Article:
Health Equity

Medicaid and Racial Health Equity (2023)

The COVID-19 pandemic has highlighted and exacerbated longstanding racial and ethnic disparities in health and health care. People of color fare worse than White people across many measures of health and health care, reflecting inequities within the health care system as well as across broader social and economic factors that drive health (often referred to as social determinants of health or as health-related social needs) that are rooted in racism and discrimination. As a major source of health coverage for people of color, Medicaid programs can help to address racial health disparities. Medicaid enrollment has increased during the pandemic, primarily due to the continuous enrollment provision that was implemented during the pandemic and that ended on March 31, 2023. Promoting continuity of coverage as states unwind the Medicaid continuous enrollment provision that has been in place throughout the pandemic can help to mitigate disparities in coverage and care.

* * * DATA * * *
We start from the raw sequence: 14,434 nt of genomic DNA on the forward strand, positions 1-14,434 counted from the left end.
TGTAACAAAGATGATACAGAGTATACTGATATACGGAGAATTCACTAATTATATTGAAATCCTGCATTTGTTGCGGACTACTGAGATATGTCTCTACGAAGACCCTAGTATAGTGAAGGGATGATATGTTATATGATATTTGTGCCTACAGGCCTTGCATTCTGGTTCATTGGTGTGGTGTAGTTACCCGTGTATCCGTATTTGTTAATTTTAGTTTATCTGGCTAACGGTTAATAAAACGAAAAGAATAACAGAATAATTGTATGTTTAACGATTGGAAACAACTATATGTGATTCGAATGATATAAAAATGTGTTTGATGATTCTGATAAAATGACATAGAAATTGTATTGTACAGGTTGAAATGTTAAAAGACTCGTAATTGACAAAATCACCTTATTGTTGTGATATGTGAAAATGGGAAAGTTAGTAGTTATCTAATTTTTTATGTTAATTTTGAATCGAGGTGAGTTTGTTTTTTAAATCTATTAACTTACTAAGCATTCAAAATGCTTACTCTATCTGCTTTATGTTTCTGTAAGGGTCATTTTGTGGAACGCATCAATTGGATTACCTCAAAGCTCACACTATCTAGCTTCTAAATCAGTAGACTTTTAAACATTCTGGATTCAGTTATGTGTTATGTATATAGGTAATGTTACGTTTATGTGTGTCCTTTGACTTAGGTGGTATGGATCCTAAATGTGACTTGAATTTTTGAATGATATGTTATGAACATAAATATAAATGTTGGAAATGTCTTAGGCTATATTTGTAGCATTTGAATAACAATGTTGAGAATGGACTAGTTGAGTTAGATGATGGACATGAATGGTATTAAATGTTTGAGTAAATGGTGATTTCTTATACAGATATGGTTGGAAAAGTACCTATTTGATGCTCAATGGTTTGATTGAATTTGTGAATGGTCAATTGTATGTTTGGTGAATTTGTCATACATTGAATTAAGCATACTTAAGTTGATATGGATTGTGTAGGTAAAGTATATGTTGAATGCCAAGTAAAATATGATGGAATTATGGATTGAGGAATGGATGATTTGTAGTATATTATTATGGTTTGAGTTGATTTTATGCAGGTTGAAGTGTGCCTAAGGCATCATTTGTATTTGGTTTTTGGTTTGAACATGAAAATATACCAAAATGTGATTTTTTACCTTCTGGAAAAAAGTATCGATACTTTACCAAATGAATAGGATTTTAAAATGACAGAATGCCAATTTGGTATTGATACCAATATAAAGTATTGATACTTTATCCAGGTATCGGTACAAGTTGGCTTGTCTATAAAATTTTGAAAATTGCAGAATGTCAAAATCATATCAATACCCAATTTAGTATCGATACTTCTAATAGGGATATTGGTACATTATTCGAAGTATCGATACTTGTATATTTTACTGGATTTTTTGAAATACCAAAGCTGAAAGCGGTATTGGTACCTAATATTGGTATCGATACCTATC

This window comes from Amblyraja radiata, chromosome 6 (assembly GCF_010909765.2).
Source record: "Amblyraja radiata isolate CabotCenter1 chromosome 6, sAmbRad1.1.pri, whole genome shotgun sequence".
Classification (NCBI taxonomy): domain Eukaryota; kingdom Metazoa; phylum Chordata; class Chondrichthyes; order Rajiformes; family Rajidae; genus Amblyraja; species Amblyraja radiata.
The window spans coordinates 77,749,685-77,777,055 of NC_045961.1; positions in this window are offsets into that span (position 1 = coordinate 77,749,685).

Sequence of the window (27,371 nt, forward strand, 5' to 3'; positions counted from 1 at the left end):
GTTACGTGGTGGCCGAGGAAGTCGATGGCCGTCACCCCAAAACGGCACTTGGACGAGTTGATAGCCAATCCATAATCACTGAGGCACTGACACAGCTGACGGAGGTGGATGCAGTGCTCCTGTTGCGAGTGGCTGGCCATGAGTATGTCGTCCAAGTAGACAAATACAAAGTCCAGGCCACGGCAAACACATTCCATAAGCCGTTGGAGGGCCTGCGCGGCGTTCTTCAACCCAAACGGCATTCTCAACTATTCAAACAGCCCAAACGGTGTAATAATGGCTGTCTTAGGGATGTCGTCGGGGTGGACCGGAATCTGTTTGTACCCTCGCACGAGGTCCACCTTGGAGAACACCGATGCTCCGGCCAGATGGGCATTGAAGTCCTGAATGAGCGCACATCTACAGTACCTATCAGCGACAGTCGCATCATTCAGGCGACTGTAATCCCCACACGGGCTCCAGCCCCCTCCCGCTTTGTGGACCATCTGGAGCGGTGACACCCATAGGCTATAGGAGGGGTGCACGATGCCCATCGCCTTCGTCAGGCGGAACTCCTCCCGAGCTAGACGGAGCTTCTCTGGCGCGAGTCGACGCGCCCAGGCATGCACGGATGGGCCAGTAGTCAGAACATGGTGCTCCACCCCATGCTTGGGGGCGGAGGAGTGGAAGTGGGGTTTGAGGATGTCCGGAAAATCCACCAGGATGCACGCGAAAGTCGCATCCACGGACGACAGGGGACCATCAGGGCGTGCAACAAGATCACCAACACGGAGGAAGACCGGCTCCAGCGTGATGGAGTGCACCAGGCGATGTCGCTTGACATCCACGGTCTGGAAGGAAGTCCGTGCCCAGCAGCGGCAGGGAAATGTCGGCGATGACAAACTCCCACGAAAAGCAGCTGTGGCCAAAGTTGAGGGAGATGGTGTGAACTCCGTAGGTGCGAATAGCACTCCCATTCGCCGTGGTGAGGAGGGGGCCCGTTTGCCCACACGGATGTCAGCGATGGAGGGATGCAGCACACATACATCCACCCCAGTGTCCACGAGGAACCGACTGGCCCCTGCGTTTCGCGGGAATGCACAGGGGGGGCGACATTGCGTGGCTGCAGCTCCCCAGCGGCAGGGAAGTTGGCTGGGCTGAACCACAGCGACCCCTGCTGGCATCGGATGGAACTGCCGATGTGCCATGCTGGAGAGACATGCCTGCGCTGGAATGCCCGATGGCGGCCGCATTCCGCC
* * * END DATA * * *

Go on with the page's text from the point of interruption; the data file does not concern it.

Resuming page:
The federal government and many states have identified advancing health equity as a key priority for the Medicaid program. This issue brief provides greater insight into how Medicaid can help address racial health disparities by answering three key questions:

  • How does Medicaid coverage vary by race and ethnicity?
  • How can Medicaid eligibility policies mitigate racial disparities in coverage?
  • What other Medicaid initiatives are states pursuing to address racial disparities in health and health care?